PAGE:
My first point is on the treatment of prior convictions under section 377A.
In his National Day Rally speech, when he announced the intended repeal of section 377A, PM Lee said he believed that the repeal is the right thing to do and that it would provide relief to gay Singaporeans.
Minister Shanmugam has also said that it would be wrong to continue criminalising the sexuality of gay Singaporeans and what they do in private. Nobody, he said, deserves to be stigmatised because of their sexual orientation, so repealing section 377A – and removing their pain – is the right thing to do.
If the continued stigmatisation of gay Singaporeans is wrong, then the continued stigmatisation of gay Singaporeans because of their record of conviction under section 377A must also be wrong.
Under the Registration of Criminals Act, an offence under section 377A is a registrable crime. Any criminal record of a conviction under section 377A will become spent after a crime-free period of five years.
An exception is if the person is disqualified from having their criminal record becoming spent. This may be the situation including if the sentence included imprisonment exceeding 3 months or a fine more than $2,000, there is a warrant of arrest against the individual, the individual has records of more than one conviction, or the individual had any previous record of a conviction which became spent.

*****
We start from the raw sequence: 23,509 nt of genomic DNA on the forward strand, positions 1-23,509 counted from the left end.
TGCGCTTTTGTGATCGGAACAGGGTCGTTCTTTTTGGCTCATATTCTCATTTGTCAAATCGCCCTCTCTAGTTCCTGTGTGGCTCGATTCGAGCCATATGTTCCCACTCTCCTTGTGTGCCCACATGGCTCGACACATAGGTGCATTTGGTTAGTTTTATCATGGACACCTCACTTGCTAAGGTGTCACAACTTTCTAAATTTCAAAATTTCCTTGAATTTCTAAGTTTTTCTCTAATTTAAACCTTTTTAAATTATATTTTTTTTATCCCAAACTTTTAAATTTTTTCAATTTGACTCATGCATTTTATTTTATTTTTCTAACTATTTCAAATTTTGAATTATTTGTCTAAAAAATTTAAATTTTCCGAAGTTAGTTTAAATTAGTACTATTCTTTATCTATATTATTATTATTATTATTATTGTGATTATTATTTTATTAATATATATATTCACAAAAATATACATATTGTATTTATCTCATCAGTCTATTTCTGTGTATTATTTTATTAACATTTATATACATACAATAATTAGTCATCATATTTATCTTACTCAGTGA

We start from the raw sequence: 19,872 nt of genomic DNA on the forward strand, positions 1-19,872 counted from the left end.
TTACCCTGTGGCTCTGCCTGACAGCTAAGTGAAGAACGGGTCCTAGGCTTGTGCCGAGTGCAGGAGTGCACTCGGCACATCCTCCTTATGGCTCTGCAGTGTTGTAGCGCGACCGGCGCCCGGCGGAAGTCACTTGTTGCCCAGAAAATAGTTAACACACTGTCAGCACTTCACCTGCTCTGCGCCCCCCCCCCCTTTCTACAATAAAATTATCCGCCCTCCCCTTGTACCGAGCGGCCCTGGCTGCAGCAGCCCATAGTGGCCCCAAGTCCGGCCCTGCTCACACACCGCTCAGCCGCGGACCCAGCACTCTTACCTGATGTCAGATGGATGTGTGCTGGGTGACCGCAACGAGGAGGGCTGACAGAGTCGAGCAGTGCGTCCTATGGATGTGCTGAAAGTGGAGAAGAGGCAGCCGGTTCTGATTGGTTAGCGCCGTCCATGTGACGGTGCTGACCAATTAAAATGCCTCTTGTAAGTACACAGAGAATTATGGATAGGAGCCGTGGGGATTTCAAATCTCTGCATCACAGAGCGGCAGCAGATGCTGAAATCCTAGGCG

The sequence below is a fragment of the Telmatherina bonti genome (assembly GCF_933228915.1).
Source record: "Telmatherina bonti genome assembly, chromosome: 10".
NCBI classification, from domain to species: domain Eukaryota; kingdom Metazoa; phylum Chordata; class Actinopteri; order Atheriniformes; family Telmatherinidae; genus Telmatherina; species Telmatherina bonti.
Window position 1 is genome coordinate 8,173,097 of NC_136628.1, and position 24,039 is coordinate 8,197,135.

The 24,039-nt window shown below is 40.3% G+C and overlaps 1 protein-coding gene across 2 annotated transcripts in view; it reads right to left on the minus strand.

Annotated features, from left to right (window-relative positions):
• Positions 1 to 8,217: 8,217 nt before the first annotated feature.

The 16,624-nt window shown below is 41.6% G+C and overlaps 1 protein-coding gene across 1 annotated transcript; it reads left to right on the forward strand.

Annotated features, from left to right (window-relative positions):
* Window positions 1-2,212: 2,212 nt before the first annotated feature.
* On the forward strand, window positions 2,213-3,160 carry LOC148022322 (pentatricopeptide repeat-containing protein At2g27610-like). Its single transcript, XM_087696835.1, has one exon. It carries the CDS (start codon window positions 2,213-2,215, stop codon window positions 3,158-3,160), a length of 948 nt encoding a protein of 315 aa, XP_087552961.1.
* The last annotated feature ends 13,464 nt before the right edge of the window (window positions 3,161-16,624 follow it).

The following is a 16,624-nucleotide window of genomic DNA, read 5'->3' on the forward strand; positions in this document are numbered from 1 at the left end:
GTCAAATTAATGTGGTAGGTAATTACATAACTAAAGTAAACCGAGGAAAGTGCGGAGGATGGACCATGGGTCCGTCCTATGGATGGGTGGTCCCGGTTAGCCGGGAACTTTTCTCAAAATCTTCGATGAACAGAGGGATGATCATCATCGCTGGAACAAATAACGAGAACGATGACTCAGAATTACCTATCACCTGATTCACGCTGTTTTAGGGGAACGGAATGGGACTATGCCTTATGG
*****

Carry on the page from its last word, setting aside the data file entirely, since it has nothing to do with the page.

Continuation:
This means that there may be individuals with existing records of conviction under section 377A because the conviction was within a 5-year period or because the individual is disqualified from having the record becoming spent.
These individuals may, due to their records, remain stigmatised, even as we repeal section 377A.
Can Minister clarify if there are any individuals with existing records of convictions under section 377A? Can Minister clarify how these prior convictions will be treated?
Support for students struggling with family and mental health challenges
My second point is on the support provided to students of diverse genders.
The repeal of section 377A sends a strong messages against the discrimination of gay Singaporeans on the basis of their private behaviour. As Minister Shanmugam shared, this legislative step is a significant step in removing stigma on a legislative level and will also go some way in removing hurt.
However, discrimination and stigma do not just exist in abstract policies. Many individuals of diverse genders face discrimination, stigma and hurt in their day to day interactions in the community and even with their closest loved ones.